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How much computing power one needs to be intelligent?

A curious case of the self-driving car vs the homing pigeon.

Machine vs Animal : How does a lowly pigeon outperform AI

Imagine yourself as a tourist in a foreign city you never visited before. Your tour guide drops you in the city centre and tells you that you have some free time, you can wander around and then come back to the meeting point half an hour later. You leave the tour bus and to your surprise, your smartphone does not work.

If you are a stranger in a strange land, you have to map the landscape realtime.

If you are a stranger in this strange land without a GPS and with a time constraint, you have to help yourself. You do not have time and information to wait for the cavalry to come to your rescue. You will probably notice some landmarks and eventually, you will create a realtime map as you walk. This is goal-oriented behaviour in unknown territory. Your goal is to explore the area within your time limit and get back to your starting point before it is too late. However, during your walk, eventually, you will end up at a location where you do not know exactly where you are. To find your way back, you may use familiar landmarks as the primary step, after which a direction to a target location is set. Your compass direction may be updated by position fixes periodically, thus enabling correction of the walking course and detours.

In this scenario, the tourist orients according to a navigational principle using only one mental set of coordinates: the tour bus location. This would allow the tourist to use using simpler strategies to find way back to the meeting point, e.g. navigation following various landmarks until he / she reaches the target destination. What if you wanted to drop by a souvenir shop you happened to see before and then continue your walk back to the tour bus? You will need the knowledge of two memorized places in relation to your own position in an unknown area. If the number of target locations increases, the complexity of navigation requires a cognitive mental map where you move from point to point without the assistance of familiar landmarks. Still, despite certain inadequacies, humans are quite good at navigation in an unfamiliar place.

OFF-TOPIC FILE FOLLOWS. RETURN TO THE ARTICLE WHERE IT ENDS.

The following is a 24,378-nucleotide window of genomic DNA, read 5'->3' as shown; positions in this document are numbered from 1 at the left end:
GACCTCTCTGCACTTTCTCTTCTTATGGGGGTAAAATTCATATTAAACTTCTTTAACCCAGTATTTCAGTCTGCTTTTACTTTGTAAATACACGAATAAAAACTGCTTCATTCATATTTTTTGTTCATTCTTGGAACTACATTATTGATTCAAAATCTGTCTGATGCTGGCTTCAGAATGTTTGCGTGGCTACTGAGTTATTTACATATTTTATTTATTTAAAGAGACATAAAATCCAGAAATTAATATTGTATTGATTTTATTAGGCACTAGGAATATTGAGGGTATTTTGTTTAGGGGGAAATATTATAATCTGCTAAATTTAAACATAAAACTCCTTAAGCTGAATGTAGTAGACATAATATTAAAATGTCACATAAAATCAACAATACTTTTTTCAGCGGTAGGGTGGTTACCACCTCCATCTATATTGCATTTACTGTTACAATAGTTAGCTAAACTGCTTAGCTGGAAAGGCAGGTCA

Now, please take a look at this :

A bird is a navigation wonder. I do not say this lightly. Birds navigate over long distances perfectly. A good example is the homing pigeons. They are remarkable navigators. Homing pigeons can memorize different target locations, and to establish a spatial relationship between themselves and their position in unknown territory (source: N. Blaser-2013) They have a wonderful sense of direction and could consistently find their way back to their nest.

The incredible homing pigeon

Homing pigeons are able to return to their home site when passively displaced to unfamiliar areas several hundreds of kilometres away. In one noted experiment, German scientist Hans Wallraff transported homing pigeons to a very distant location. To ensure that the birds did not receive any external navigational information, they were transferred under stringent conditions. After release at the distant and completely unknown area, the birds were able to fly home to their roost, apparently without trouble. Did they use GPS, google maps or advice from more experienced pigeons?